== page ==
Under the cut will be the letter and picture links I sent in to the customer service email address for Payless. I know that there might be some concern over the fact that I emailed customer service before speaking to a manager in the store first. However, this transaction just felt so off, that I'm not sure it isn't a common practice that needs to be looked into.
Side notes: The pictures are linked instead of posted, because they are huge. The large white squares are deleted identifying information for the store's location and the employee number. I do mention the race of the sales associates, because it helps to narrow down who I dealt with if I don't have a name to use, which is more often than not. HERE is the coupon in question.
If I have missed something or was unclear, would someone please (gently?) let me know? Thanks. :)
ETA: Edited the misspelled store name in the title and to note for those who were concerned, the receipt does not show an employee name, but their employee number. I deleted that, because I don't want their personal employee number or their job's location on the Internet.
Dear Ma'am or Sir:
I wanted to write in to inform you of the shady business practices of a local Payless Shoe Source. I was enticed into your store on Monday, November 26, 2012 by your 30% discount coupon/code that was emailed to me, along with my current need for new work shoes. I was bombarded and followed as soon as I walked into the Payless Shoe Source located at [location of the store].
I repeatedly told the two young Hispanic women that were on duty that I didn't need any help. I usually don't need any help, because I know where my size is located and what I need to purchase. Nine times out of ten, it's non-slip shoes for work.
After browsing for about 20 minutes, I found two pairs of shoes, a headband, and a small bottle of perfume. One of the young ladies (the one that originally greeted and followed me) kept pressing me to purchase more items and kept pushing your current sale items, even though I told her that I had more than enough. She kept harassing me so heavily, that I finally went and browsed some more and picked out a pair of earrings just to make her stop hassling me. Lo and behold, even as I was trying to get her to ring up my purchases, she kept trying to hard sale me on your items. I'm not sure if your company fails to pay its employees enough money or they work for commission, but that is irritating and will convince people NOT to shop at Payless. Perhaps your corporation thinks that this is good customer service, but I'm telling you, as a life long customer, it's far from it.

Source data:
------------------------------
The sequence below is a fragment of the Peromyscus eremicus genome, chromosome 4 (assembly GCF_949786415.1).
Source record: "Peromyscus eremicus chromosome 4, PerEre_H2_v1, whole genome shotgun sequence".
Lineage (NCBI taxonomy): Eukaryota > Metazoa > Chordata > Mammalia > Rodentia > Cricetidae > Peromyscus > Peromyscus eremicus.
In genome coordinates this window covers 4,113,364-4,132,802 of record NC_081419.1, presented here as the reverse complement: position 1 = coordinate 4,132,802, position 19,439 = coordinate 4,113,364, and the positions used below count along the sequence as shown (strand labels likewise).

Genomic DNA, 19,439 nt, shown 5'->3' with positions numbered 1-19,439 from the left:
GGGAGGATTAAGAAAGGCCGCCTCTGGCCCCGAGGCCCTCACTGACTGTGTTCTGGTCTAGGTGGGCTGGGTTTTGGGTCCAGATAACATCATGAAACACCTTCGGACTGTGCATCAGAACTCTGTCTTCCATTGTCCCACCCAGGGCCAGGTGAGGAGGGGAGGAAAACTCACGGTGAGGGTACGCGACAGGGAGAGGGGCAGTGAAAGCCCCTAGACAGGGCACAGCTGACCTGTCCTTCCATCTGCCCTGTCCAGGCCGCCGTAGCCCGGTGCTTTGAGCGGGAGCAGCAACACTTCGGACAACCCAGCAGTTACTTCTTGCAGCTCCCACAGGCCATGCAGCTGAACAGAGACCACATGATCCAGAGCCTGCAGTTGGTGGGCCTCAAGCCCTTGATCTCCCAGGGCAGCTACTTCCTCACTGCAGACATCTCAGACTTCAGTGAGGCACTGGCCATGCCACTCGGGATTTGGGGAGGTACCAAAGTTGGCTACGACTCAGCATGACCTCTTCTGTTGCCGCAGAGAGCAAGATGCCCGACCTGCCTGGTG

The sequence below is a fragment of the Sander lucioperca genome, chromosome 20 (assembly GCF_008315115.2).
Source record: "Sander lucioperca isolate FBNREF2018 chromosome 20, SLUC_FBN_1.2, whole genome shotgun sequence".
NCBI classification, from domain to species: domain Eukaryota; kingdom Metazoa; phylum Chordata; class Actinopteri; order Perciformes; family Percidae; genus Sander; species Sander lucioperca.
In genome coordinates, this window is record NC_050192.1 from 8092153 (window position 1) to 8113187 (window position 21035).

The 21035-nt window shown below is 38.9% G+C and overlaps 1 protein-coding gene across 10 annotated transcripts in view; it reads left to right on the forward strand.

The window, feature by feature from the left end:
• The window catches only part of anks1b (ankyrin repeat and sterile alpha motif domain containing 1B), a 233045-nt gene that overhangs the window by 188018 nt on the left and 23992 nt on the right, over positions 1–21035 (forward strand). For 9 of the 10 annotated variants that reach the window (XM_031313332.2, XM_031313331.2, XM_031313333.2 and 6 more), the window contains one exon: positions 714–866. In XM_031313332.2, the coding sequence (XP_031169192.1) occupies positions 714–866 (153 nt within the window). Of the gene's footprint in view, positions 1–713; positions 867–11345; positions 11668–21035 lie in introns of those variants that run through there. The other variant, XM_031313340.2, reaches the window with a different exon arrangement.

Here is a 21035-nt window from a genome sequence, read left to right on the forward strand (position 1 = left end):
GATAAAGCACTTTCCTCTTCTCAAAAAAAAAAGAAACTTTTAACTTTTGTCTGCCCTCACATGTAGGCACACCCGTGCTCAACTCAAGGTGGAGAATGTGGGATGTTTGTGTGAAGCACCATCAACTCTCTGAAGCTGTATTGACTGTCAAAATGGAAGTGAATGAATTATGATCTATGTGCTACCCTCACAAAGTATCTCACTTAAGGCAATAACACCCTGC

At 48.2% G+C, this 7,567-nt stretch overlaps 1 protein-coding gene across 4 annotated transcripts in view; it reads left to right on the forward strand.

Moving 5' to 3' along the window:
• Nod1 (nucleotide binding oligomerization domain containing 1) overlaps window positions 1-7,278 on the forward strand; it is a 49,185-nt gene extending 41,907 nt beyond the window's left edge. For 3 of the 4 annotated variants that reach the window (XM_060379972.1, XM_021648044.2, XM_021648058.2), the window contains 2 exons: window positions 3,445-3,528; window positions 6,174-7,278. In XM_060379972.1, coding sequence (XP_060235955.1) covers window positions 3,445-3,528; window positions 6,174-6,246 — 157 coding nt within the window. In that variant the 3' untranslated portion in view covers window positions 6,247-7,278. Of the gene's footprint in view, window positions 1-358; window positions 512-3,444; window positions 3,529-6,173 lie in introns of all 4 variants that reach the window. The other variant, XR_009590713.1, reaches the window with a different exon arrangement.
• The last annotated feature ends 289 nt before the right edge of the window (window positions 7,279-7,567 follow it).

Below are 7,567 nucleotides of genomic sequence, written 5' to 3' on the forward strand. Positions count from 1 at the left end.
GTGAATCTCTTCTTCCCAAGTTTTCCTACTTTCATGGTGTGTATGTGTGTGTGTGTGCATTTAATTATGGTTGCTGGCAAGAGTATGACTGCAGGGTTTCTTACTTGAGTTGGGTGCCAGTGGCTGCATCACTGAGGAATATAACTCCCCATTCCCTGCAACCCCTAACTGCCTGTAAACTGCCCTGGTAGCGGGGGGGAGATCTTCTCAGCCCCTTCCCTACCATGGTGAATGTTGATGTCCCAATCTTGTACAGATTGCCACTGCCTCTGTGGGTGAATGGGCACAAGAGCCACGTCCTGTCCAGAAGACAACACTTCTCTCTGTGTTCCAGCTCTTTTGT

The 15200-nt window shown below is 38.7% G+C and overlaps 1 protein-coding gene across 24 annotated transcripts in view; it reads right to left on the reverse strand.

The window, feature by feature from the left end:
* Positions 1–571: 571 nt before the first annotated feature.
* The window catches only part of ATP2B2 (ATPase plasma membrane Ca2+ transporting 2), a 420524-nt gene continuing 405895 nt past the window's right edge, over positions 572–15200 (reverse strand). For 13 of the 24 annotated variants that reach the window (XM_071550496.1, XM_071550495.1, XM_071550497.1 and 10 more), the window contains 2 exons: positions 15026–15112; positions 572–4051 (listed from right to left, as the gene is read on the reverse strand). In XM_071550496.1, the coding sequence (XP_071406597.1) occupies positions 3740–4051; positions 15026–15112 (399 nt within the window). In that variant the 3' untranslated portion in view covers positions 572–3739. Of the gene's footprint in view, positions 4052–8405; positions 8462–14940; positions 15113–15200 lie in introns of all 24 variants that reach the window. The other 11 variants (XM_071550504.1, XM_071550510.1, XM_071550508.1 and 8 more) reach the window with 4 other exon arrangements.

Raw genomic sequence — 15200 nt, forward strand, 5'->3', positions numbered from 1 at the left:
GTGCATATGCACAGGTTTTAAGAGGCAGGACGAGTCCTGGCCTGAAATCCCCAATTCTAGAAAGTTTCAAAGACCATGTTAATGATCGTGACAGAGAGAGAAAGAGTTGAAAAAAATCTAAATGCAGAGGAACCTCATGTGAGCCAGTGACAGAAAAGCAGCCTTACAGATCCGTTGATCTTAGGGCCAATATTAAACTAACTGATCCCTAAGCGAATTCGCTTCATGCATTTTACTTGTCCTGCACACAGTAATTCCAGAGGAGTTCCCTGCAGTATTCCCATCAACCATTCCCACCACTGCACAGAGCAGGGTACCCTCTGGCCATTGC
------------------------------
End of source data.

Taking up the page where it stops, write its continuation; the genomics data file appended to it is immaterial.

After I finally got her to ring up my items, I noticed that the total seemed kind of high, so I asked her about the 30% discount that I mentioned when I entered the building. She seemed reluctant to provide the promised discount and I asked her more than once if she needed the code to type into her POS. Eventually, she seemed to cave and told me that she needed to see the coupon, which I was able to easily pull up on my cell phone. I showed her the e-mail and she typed the coupon code in. After several more delays, such as requiring my phone number to make a purchase (Which, by the way, isn't good customer service either, it's annoying and slows down the shopping process. I've even had some of your sales associates get angry if I didn't want to provide my number out loud in a packed store.) and her readying my purchases. Even as she was getting my shoes and accessories together, the total still seemed kind of high. Since the store was closing and I needed to head home, I took my things and left.
It was only when I got home did I decide to double check my receipt, because my total was honestly bothering me. The Math simply didn't add up. Surprise, surprise, it turned out that the pushy saleswoman overcharged me. Both pairs of shoes were $20/$19.99, so it made no sense for her to charge me $34.99 for one of the pairs of shoes. I immediately called the store to speak to a manager and a confused and unhelpful young woman answered the phone. I could not understand her, but it sounded like she said that she was the assistant manager. I asked when the store manager would be available and she said that he would there in the morning. I had to ask her for a time, to which she hemmed and hawed before telling me that he would be there 'around 9 o'clock.'
What I don't understand is why when I informed her that I was overcharged, she seemed exasperated, as though I was wasting her time. I understand that her store was closed to the public by this time (Closing time is 6 P.M., the call was made at 6:44 P.M.) and that she was ready to go home, but she did pick up the phone. If she was in not mood to help, then perhaps she should not have answered and I would have called back in the morning without the extra bad service. I honestly didn't enjoy the nonchalant inquiry about what I had been overcharged on.
All in all, I would really love it if [I didn't feel like I was] being forced to buy more than I'm after just to leave the store or to be put to the side when I have a concern. This sort of behavior only hurts your bottom line profits in the end.
I am also linking to pictures of the posted prices on the shoeboxes themselves and my receipt. It should be noted that I was not even provided with a coupon number to use your www.tellmepayless.com website. Sort of defeats the purpose, doesn’t it?
I hope to see that your erroneous business practices will be resolved in the future.
Danielle [my last name]